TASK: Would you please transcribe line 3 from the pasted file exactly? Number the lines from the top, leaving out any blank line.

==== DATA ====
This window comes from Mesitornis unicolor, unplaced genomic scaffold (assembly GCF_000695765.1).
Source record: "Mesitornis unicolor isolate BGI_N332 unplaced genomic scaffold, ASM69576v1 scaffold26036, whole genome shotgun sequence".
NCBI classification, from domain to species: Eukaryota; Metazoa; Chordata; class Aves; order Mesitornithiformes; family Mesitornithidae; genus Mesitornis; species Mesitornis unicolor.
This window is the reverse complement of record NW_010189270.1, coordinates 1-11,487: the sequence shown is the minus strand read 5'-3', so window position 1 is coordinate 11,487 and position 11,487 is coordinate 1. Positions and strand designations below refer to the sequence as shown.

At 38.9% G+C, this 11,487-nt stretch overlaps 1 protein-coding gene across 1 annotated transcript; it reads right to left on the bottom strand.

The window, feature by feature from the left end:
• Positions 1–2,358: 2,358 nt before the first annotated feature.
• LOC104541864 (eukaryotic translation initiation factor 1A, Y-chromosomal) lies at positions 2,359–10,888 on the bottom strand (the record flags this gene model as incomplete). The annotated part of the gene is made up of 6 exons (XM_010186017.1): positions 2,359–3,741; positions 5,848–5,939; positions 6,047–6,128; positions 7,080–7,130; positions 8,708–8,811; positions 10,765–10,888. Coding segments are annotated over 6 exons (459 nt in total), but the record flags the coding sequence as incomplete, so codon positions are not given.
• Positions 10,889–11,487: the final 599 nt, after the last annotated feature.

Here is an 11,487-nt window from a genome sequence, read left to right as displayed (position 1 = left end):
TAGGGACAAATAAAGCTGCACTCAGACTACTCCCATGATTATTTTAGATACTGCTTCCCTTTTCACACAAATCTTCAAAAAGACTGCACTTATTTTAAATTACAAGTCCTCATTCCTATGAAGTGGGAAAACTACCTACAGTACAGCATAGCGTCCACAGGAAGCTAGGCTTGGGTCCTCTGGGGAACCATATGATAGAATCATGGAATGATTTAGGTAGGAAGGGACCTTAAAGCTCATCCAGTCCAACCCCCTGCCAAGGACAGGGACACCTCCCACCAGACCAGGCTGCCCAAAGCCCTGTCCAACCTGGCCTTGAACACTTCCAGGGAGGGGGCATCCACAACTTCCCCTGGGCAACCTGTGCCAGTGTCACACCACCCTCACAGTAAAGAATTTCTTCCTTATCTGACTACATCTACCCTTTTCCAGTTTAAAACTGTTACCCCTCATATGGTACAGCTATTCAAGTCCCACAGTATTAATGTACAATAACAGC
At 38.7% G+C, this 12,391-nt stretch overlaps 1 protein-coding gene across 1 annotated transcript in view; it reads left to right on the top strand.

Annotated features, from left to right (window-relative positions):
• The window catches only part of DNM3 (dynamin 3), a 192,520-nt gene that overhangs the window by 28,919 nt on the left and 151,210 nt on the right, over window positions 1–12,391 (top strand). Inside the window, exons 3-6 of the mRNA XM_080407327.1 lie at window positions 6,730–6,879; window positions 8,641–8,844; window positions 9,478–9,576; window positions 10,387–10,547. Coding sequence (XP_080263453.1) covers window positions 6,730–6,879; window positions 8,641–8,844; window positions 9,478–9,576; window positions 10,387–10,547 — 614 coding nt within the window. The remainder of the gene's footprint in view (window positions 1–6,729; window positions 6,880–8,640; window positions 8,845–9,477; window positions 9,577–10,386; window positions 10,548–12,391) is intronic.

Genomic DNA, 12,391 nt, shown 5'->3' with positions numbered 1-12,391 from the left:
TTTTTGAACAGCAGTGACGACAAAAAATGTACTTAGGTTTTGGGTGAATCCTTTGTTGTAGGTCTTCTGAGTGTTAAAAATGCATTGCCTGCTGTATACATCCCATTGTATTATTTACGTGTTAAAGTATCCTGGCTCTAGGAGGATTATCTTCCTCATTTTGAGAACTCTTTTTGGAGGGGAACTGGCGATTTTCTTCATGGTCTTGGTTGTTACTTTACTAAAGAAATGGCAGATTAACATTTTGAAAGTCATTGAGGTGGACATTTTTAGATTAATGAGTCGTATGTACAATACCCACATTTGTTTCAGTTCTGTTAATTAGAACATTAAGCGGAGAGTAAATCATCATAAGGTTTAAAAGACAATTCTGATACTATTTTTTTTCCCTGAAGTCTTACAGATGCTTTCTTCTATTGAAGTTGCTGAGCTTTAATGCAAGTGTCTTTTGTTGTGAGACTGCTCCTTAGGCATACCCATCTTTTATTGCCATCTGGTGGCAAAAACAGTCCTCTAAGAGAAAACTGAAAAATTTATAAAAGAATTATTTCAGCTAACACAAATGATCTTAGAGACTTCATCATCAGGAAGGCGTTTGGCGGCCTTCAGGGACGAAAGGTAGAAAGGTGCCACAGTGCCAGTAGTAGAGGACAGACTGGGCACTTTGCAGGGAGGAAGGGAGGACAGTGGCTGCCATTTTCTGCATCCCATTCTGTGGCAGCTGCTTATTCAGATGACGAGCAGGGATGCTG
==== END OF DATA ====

NCBI classification, from domain to species: Eukaryota; Metazoa; Chordata; class Aves; order Mesitornithiformes; family Mesitornithidae; genus Mesitornis; species Mesitornis unicolor.